Anyway, I did something else in the '80s that's a little embarrassing. I filled 49 cent composition journals with seething accounts of my love affairs and unrequited crushes (let's be honest: unrequited infatuations) so wonderfully solipsistic that when I read them now I have no clue what I was on about. I mean that literally: I included no names or other proper nouns that could be used for identification purposes. I suppose I assumed I would never forget a single detail of my fascinating, fun-filled and jam-packed life. But I did. Whoops.

The one constant that offers some clue to who I was in that decade (summation: pretentious and maudlin, but passionate and well-meaning) is the pop song epigraph that began almost every entry. Songs you wouldn't imagine anyone noticing HAD lyrics, let alone believing they offered an uncanny parallel to their own life. Did someone say melodrama is wasted on the young? I hope not.

At any rate, this song thing seems to have some sort of primal roots, as I find myself reaching for meaning in this venue whenever something momentous happens in my life. This is a confession. Be gentle. ;)

Monday, November 28, 2005

Time's Wing-ed Chariot

It was such a lovely weekend, so golden and crisp like a perfectly toasted egg bagel, that I wanted to capture that loveliness for posterity. Even though we have had no news about CCAA or "the matching room" I've been having complex feelings, a mix of anticipation, excitement and dread. I understand that no one truly knows what life changes will feel like before they've happened, but that doesn't mean I can stop myself from obsessing over what they will feel like and who I will be "when." And this obsessing seems to be taking its toll in various ways. For one thing, I've been short of breath a lot, like I can't quite fill my lungs. For another, I can't prevent myself from thinking of everything I do as potentially the last time I might do it, at least as the person I know myself to be right now. It doesn't help that people keep telling us that everything will change, EVERYTHING. This is curious to me, because how can I process that idea? I mean, will I stop craving cheeseburgers? Will I no longer enjoy US Weekly? Will NIA start seeming "interesting?" How can I ponder these existential dilemmas when they are so abstract?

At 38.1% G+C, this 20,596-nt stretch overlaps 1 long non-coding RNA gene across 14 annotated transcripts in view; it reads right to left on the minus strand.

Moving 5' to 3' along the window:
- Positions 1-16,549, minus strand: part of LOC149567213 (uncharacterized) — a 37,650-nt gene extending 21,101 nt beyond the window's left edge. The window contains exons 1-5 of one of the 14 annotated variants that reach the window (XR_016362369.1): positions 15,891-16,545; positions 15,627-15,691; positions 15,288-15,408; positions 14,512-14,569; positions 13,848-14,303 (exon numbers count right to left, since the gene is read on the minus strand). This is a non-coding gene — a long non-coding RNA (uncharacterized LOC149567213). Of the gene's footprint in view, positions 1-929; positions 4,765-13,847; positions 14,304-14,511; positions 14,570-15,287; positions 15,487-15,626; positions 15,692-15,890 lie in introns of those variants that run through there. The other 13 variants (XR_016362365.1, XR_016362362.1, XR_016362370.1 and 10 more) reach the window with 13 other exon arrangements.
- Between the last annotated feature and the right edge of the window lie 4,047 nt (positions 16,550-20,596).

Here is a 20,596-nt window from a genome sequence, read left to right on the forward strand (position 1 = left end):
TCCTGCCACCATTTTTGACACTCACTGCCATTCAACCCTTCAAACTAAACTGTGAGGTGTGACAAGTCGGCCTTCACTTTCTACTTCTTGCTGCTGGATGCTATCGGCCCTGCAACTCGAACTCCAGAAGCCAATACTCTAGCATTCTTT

So, back to the egg bagel-like weekend. Saturday night I announced we were going to La Jolla. La Jolla? said David, in a tone like I was cracked. That's right, said I. I wanted margaritas at Alfonso's and some holiday strolling in the village. When I first moved to San Diego, I lived in La Jolla (well, in the cheap seats) and was enchanted by the village, its lovely shops and perch above the thundering cliffs. I have fond memories of many a night with people I no longer know, drinking pitchers of margaritas on the rocks and having the sensation, not so much of being drunk, but of being transported to a world that was not as painfully distinct as the other one. It was truly gorgeous. But David and I also had our first date there, a week after Avery's wedding. We have a framed photo to commemorate that evening, when we were young and fresh and...oh, who am I kidding. We probably weren't either of those things, but it was awfully fun.

The margaritas were as delish as I remembered (though disturbingly small, now that age and prudence forbids the ordering of pitchers) and sitting in the heat-lamped patio next to Prospect St. and dispatching the perfectly greasy chips retained all its charm. We shared some middling Mexican goodies and, dear reader, to cap off the experience: I was carded! I wanted to leap up and plant a juicy one on the haggard waitress, but she was probably just as alarmed by my radiant smile and gushing "Thank you! It would be my pleasure to show you my I.D.!"

There was a classic moment later when I was admiring the holiday finery in Express (with David uncharacteristically feigning interest) and I pulled out a hip-length pink silk top, caftan-style with a fitted bodice. "This is pretty!" I crowed. "It is pretty!" David agreed (insert Australian accent) "But that dress is VERY short!" I almost fell over laughing.